From Ghana to Iowa, and back, Joseph Akowuah, senior lecturer at the Kwame Nkrumah University of Science and Technology (KNUST) Department of Agricultural and Biosystems Engineering has been cultivating a relationship with Iowa State University’s Department of Agricultural and Biosystems Engineering for years. Now, he has just completed his first in-person visit to Iowa State, where he conducted a seminar that highlighted the potential areas for collaborations between ISU ABE and KNUST’s ABE departments.
“For about five or six years, I have had the opportunity to work with professor Dirk Maier here,” Akowuah said. “We have had the opportunity to work together on projects between KNUST and ISU, and we have a lot in common.”
According to Akowuah, he and Maier have been working with students from Engineers Without Borders (EWB), KNUST and ISU Chapters on projects in Northern Ghana.
“This collaboration allows students to take what they learn in class and transfer it to real life where mentors guide them,” Akowuah said. “The students develop their confidence and learn how to practice the profession. It has been very encouraging to see students so interested in what we are doing.”
From water quality to environmental health and more, Akowuah has worked with ABE professor Dirk Maeir to combine their knowledge and improve agriculture in Northern Ghana in the Ullo Traditional Area.
Akowuah and Maier are working on several research projects. One is a rainwater catchment project providing the ability to harvest rainwater to save for dry spells, and another is improving air quality and reducing smoke in kitchens so the cooks can have better health. The team is also building a clinic facility for the community and improving water accessibility for the Ullo Senior High School so the students don’t have to travel far to access water.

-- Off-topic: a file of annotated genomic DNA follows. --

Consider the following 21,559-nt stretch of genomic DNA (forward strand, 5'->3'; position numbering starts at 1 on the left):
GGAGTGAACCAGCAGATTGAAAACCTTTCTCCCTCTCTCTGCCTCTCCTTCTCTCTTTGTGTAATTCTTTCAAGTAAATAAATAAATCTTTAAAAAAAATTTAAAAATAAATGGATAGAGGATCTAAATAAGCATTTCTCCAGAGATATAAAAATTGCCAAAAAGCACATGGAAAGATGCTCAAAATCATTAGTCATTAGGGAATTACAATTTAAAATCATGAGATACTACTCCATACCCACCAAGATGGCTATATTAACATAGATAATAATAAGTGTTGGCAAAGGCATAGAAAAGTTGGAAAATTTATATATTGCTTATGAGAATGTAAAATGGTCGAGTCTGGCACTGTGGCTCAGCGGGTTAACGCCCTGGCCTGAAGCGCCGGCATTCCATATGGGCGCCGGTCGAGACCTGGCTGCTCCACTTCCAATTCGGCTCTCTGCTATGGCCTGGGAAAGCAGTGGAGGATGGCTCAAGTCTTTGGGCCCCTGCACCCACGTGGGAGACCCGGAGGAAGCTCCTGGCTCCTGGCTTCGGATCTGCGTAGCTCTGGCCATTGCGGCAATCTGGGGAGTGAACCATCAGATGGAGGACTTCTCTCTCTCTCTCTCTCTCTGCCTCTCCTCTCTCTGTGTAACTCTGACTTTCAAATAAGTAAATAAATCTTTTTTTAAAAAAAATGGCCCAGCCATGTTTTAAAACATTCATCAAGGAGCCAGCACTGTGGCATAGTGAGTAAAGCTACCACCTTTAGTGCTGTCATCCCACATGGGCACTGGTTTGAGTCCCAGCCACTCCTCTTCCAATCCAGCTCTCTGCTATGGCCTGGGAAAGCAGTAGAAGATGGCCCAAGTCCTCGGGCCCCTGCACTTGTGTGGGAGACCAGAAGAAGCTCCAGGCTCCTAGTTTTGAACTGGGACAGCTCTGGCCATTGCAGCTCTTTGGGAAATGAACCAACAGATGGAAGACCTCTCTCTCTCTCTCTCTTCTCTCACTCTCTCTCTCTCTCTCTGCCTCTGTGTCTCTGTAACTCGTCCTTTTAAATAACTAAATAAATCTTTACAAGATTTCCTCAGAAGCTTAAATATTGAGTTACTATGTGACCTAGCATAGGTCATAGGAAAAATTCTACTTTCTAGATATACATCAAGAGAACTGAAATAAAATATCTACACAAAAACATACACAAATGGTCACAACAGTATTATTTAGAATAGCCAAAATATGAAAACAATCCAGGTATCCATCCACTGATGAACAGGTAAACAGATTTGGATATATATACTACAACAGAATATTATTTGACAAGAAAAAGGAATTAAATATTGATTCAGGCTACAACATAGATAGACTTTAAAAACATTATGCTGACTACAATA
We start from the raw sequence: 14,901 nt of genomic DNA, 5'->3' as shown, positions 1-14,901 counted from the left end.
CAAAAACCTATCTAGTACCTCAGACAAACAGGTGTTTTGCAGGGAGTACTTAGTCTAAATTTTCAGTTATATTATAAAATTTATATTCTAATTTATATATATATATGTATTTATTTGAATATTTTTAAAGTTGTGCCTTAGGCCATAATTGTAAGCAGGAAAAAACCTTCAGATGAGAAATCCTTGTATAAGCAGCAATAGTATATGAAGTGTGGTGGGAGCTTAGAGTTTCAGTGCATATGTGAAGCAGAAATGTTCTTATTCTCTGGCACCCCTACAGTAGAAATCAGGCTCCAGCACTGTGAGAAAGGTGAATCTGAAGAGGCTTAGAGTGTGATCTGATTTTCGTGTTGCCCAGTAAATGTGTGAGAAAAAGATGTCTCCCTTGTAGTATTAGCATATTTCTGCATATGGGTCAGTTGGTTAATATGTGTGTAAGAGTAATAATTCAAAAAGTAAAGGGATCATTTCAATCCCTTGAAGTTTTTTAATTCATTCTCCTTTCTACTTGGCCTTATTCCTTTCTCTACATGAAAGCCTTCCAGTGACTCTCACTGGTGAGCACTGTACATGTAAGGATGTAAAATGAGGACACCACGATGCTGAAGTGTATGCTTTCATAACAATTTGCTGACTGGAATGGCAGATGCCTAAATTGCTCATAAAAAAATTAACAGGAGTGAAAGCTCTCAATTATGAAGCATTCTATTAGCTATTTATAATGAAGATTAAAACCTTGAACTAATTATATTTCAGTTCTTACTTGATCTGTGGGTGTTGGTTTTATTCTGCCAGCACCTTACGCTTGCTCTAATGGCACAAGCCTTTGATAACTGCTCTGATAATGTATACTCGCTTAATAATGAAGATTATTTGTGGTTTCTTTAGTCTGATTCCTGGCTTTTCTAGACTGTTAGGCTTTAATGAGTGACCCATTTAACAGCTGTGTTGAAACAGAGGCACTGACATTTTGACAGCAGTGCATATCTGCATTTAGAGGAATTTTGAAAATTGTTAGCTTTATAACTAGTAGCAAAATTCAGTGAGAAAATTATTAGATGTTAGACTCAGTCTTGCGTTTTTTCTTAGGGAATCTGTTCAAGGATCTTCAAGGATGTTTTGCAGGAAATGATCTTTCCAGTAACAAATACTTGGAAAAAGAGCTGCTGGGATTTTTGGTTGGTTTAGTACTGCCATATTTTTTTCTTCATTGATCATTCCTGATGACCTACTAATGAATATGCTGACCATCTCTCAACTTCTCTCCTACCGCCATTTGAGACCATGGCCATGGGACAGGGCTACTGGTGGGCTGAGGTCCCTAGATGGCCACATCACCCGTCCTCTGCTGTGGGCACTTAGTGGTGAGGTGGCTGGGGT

After working together for the first two years, Maier traveled to Ghana with ISU Students through the EWB organization. Now, ISU EWB members virtually work with students in Ghana to improve agriculture. So with a visit from Akowuah, they were able to connect in person and better understand their research.
Throughout Akowuah’s visit, he has also had the opportunity to meet with industry leaders in Iowa. Experiencing the industry in action was a big opportunity and a huge takeaway from his trip here, he said.
“It is not common to find big agricultural companies in Ghana involved in the manufacture of agri-related products like dryers, silos etc,, so being able to see the scale of the production here is eye-opening and impactful,” Akowuah said. “When I go back and teach students, I can show photos and share the real life experience with them.”
But overall, Akowuah says that the best part is providing a broader understanding to the students here in Iowa.
“The students here in Iowa are working on projects in Ghana, so for them to understand in person from the perspective of a Ghanian, me being here has given them the leverage to ask questions and allow me to explain and help them continue the project,” Akowuah said.